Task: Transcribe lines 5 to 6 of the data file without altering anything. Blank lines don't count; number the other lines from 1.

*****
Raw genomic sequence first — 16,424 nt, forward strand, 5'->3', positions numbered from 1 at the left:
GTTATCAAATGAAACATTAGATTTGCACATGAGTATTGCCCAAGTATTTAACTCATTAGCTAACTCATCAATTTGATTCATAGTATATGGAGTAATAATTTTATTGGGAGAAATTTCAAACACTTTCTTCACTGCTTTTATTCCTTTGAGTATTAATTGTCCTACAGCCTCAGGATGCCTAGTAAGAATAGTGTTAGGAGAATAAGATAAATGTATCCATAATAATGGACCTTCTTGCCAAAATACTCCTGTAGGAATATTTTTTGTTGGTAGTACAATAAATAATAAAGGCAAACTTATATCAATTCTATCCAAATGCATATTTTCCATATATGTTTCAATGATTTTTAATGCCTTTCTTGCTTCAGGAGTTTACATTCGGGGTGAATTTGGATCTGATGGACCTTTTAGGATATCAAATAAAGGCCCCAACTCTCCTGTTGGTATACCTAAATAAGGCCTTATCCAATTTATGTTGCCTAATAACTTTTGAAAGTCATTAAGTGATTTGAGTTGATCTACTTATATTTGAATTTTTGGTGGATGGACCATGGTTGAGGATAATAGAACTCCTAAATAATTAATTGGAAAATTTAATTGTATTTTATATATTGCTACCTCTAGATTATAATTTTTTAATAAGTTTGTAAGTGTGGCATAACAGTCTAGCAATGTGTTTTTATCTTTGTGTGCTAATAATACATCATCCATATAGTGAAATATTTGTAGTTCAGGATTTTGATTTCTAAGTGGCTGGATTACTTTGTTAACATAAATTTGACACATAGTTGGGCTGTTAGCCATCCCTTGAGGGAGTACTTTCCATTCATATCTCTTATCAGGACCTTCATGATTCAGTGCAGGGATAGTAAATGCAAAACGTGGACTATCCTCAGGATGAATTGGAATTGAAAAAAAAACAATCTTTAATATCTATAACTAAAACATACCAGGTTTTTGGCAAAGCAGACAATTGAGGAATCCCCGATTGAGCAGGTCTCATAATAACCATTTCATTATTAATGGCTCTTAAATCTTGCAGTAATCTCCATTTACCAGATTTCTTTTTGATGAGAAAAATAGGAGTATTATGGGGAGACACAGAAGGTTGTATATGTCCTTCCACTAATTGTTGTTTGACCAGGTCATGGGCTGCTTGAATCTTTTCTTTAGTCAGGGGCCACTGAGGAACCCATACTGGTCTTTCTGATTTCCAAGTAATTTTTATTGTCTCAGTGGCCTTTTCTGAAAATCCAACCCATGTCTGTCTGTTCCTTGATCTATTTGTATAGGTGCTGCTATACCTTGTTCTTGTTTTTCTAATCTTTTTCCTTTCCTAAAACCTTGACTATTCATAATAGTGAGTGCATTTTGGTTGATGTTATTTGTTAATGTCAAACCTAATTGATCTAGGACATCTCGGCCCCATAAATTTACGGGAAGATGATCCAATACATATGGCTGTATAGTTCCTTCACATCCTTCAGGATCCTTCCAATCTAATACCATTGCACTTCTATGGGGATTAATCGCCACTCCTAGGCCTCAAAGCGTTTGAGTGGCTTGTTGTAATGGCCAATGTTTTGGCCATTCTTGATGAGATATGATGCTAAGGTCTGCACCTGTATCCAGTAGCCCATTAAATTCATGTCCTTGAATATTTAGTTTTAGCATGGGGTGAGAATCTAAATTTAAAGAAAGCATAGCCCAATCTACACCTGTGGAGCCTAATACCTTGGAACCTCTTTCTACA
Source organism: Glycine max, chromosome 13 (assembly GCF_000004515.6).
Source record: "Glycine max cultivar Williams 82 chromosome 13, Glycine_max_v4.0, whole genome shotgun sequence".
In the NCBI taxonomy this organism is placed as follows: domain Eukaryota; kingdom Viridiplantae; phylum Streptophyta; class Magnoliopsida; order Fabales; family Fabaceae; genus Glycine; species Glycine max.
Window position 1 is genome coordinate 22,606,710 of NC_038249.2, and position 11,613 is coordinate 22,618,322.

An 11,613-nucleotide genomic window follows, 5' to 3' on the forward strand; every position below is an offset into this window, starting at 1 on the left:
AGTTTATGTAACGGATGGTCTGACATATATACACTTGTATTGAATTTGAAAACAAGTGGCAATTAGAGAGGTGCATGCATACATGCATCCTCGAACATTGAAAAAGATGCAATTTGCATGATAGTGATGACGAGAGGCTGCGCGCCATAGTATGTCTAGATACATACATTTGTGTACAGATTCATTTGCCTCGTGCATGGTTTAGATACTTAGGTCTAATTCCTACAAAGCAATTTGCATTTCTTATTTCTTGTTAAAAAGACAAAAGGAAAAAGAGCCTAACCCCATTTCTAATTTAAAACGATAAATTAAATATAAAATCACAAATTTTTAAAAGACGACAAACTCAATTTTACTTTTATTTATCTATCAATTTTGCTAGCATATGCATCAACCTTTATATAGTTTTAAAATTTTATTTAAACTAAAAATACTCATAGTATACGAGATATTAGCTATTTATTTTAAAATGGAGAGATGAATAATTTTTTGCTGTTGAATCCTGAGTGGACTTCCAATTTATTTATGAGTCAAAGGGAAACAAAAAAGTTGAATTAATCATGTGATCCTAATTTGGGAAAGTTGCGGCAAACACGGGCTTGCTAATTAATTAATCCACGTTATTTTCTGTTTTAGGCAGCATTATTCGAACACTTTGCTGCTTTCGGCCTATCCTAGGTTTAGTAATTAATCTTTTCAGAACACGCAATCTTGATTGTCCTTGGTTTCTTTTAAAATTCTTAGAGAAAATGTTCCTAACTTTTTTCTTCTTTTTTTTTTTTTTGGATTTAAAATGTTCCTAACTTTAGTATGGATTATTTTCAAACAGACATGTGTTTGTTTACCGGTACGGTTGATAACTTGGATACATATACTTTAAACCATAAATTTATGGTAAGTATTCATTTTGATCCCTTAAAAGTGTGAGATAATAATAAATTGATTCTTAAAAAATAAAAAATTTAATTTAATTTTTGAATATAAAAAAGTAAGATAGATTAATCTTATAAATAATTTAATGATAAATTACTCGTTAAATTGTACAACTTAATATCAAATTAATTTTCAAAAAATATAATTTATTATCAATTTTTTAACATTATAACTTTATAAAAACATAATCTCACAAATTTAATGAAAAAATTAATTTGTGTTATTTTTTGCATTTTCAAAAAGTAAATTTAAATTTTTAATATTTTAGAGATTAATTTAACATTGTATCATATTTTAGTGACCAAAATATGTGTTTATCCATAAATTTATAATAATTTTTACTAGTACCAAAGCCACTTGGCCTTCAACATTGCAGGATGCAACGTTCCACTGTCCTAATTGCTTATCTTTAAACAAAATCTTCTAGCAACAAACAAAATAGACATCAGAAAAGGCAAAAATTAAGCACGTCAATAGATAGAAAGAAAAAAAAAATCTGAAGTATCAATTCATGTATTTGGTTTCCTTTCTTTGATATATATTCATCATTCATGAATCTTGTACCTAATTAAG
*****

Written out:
In the NCBI taxonomy this organism is placed as follows: domain Eukaryota; kingdom Viridiplantae; phylum Streptophyta; class Magnoliopsida; order Fabales; family Fabaceae; genus Glycine; species Glycine max.
Window position 1 is genome coordinate 22,606,710 of NC_038249.2, and position 11,613 is coordinate 22,618,322.